Religious Liberties: Anti-Catholicism and Liberal Democracy in Nineteenth-Century U.S. Literature and Culture

By Elizabeth Fenton | Go to book overview

3
Papal Persuasions: Religious
Conversion and Deliberative
Democracy

Looking back on her decision to enter a Catholic convent, the narrator of Josephine Bunkley’s The Escaped Nun: or, Disclosures of Convent Life; and the Confessions of a Sister of Charity (1855) explains how an Italian tutor so easily managed to undermine her Protestant convictions. “His gentlemanly address,” she tells readers of Signor Leguini,

his winning manners, and his fluent, but still slightly broken accentuation of our
language, combined to lend a charm to his conversation … which conspired
to work upon my feelings to such a degree as to cause the most serious
reflections respecting … his advancement of such peculiar [Catholic]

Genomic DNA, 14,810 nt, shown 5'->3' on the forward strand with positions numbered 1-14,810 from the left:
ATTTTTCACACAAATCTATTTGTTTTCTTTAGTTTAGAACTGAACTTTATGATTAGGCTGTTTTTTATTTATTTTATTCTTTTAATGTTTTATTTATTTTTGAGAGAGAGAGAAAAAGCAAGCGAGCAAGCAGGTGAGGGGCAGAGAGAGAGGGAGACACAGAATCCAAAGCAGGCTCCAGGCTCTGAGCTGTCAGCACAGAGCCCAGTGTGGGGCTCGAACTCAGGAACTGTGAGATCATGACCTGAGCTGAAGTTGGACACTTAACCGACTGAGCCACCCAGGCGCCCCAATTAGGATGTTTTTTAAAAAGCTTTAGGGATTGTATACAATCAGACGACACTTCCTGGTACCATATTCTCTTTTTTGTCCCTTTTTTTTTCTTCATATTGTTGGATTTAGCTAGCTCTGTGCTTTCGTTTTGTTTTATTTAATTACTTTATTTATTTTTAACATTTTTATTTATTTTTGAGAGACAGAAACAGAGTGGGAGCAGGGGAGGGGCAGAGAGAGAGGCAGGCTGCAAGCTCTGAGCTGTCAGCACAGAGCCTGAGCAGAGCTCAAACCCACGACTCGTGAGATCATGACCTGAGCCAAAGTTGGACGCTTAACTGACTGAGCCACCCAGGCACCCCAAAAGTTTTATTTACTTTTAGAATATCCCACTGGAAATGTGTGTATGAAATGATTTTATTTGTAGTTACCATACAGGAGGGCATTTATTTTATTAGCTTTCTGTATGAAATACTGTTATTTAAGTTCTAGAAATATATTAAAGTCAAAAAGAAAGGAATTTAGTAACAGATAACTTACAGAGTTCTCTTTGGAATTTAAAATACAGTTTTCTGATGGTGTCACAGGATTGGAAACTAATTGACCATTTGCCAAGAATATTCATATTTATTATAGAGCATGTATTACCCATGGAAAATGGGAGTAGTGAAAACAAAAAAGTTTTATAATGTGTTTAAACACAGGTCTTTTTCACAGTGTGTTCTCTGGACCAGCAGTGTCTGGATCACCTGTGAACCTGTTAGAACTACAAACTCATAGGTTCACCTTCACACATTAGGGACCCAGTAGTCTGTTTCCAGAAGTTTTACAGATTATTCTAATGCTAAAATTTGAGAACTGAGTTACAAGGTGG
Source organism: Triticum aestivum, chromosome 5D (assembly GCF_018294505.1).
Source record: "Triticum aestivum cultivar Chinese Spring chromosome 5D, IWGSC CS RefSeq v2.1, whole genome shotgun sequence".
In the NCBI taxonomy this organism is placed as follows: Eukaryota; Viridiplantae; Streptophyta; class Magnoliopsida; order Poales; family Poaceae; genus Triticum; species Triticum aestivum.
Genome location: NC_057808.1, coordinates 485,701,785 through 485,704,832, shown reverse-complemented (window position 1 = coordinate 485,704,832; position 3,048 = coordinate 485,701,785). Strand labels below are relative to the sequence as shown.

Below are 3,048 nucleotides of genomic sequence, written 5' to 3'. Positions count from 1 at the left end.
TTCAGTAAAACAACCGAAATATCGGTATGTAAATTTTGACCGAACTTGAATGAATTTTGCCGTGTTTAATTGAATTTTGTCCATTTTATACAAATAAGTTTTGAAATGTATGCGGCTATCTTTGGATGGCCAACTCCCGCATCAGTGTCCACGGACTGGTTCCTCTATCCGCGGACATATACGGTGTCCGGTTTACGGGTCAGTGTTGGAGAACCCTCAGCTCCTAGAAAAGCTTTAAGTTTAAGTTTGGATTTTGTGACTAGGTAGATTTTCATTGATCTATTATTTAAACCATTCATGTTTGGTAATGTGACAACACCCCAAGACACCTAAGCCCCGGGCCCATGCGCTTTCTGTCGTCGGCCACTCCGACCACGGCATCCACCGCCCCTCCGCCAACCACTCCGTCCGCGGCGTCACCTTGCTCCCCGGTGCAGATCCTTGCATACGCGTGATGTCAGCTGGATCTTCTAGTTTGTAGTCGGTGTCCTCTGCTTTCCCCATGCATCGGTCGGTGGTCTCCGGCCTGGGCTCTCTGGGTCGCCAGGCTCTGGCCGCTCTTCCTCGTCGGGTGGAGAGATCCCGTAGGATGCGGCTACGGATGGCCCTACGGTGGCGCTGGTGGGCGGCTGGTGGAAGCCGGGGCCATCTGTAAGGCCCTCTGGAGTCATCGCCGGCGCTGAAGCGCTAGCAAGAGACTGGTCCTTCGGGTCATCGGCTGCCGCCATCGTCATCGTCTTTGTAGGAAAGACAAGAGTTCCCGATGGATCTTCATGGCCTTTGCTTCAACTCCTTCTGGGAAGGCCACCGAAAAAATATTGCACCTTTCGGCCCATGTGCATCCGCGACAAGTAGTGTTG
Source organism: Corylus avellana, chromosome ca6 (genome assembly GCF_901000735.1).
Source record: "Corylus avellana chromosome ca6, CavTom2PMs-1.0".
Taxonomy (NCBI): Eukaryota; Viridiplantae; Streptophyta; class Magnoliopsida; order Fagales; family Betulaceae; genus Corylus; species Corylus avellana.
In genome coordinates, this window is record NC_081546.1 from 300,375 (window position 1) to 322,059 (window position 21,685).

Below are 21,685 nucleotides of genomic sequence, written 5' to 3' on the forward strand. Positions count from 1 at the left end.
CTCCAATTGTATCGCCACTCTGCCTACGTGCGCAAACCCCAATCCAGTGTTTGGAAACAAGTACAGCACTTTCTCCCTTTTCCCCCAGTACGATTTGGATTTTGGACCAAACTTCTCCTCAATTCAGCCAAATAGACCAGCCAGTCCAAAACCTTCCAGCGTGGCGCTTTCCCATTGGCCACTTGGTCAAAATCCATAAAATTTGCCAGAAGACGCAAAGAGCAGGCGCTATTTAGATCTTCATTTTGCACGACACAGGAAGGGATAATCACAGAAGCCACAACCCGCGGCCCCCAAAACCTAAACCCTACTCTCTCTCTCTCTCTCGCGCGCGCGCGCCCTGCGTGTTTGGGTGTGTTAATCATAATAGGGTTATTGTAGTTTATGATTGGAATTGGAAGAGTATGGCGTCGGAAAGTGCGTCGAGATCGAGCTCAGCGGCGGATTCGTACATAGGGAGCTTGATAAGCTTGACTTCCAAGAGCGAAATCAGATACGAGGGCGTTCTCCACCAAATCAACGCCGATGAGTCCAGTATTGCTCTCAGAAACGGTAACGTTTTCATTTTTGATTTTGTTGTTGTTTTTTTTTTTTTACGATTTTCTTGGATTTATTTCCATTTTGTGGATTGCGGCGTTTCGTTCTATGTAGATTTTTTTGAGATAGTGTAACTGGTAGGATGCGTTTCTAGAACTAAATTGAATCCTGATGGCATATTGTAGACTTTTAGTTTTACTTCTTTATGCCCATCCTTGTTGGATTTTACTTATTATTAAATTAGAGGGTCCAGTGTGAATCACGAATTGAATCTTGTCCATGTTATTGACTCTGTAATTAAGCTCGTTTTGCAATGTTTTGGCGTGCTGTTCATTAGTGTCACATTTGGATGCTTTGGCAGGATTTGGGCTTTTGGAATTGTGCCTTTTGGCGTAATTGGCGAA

doctrines.1

Here Bunkley suggests that it is not the content of Leguini’s speech that convinces her narrator to join the Church so much as his rhetorical prowess. Catholic dogma may be “peculiar,” but cloaked in charming conversation it becomes impossible to resist. The narrator compares herself to a “fluttering and terrified, but irresistibly attracted bird [that] flies, in gradually lessening circles, around the venomous snake” of Romanism (19). Leguini never threatens the narrator or forces her to do anything. Rather, after enjoying his company and that of his friends, she simply

-57-

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